Did the cat actually die in the television series?
That’s the question audiences are asking after a shocking episode of period drama “Marvelous Women,” seeking answers and demanding a fair investigation into what many said could constitute animal abuse in the entertainment industry.
In an episode aired last week, a character’s pet cat was seen falling off a table and then dying on the floor while spitting blood. But just as the episode ended, audiences and animal lovers were soon debating on social media if the production crew had actually harmed the feline — many said the scene looked “too realistic” to be staged.
The show’s production unit soon released several statements following the accusation, clarifying its animal actor, named Mimi, was not killed or injured during filming. They said the blood was fake and the pet’s struggle before death simulated, posting a video of the cat on microblogging platform Weibo, claiming it to be alive.
“Cats are our best friends,” the statement said. “We take their safety seriously and will continue to protect and care for them in the future.”
Screenshots show the cat on the TV drama set. From Weibo
But amid growing instances of abuses and the absence of a national law preventing animal cruelty — even though activists have been demanding it for years — opponents of the specific scene on “Marvelous Women” weren’t entirely convinced by the statements. Meanwhile, on review site Douban, the show’s rating has dropped to 2.8 out of 10, with many users saying they’ve complained to the national broadcasting regulator to take action.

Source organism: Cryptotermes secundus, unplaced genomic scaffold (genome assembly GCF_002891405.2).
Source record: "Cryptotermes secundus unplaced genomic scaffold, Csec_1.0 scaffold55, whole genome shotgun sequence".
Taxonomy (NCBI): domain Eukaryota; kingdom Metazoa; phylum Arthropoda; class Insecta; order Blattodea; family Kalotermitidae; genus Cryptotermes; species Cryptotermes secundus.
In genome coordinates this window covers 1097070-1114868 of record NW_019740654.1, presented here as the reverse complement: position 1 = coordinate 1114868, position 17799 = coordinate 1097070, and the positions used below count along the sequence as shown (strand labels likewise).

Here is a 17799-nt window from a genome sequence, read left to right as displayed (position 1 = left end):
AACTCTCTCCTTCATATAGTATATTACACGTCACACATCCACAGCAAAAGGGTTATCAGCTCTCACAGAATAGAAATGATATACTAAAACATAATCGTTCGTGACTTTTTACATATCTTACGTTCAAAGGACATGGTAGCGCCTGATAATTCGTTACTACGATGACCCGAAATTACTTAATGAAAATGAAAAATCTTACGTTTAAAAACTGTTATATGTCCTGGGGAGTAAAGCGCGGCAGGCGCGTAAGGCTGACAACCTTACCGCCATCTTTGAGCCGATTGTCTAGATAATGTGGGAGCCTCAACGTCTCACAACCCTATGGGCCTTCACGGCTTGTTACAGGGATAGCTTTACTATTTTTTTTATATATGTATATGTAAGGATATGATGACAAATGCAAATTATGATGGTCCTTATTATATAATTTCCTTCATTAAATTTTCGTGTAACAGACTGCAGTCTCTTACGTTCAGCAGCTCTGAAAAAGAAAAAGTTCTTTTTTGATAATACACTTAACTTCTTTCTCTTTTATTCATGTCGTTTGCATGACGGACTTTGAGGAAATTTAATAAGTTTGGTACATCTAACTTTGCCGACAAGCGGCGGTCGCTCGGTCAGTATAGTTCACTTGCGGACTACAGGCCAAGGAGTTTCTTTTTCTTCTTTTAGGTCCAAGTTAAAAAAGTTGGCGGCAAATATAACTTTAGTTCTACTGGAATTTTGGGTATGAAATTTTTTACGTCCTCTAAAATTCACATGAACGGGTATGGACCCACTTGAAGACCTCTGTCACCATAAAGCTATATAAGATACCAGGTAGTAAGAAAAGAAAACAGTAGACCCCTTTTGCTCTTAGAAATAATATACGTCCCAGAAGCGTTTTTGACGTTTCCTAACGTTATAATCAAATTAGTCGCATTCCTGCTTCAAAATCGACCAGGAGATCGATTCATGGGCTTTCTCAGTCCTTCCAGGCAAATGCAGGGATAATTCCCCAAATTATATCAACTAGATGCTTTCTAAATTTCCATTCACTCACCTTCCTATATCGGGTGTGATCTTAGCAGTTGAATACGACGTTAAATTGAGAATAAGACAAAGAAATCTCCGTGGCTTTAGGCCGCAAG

Sun Haiyang, legal adviser at the Beijing-based animal welfare organization AITA Foundation, said that although China hasn’t formulated laws on animal abuse, guidelines prohibiting violent content online have managed to curb the spread of such photos and videos.
“China’s entertainment industry doesn’t have any conventions on animal protection,” Sun told Sixth Tone, adding that organizations such as American Humane Association have mechanisms to supervise film crews and animal actors.“We strongly suggest entertainment workers to come up with such conventions before China officially comes up with laws against animal abuse.”
Instances of animal cruelty on screen are, however, not specific to China, with Hollywood also being called out for such actions. The People for the Ethical Treatment of Animals (PETA) has said that “animals used in movies and on TV are trapped in the recurring role of ‘victim.’”
Chinese director Yao Shougang was slammed after he admitted in a 2007 interview that the canine actor in the 1993 war drama “Dog King” was actually killed during filming. More recently, another film crew landed in hot water after they locked a German shepherd in a cage before hoisting and plunging it into a frigid river.
Meanwhile, on Monday, following a series of statements, producers of “Marvelous Women” said they had reported a Douyin — the Chinese version of TikTok — user for defamation. The individual, claiming to be one of the background actors in the series, had claimed they witnessed the cat die on the set.
Editor: Bibek Bhandari.
(Header image: A woman claiming to be the cat owner talks about her pet joining the TV drama. From Weibo)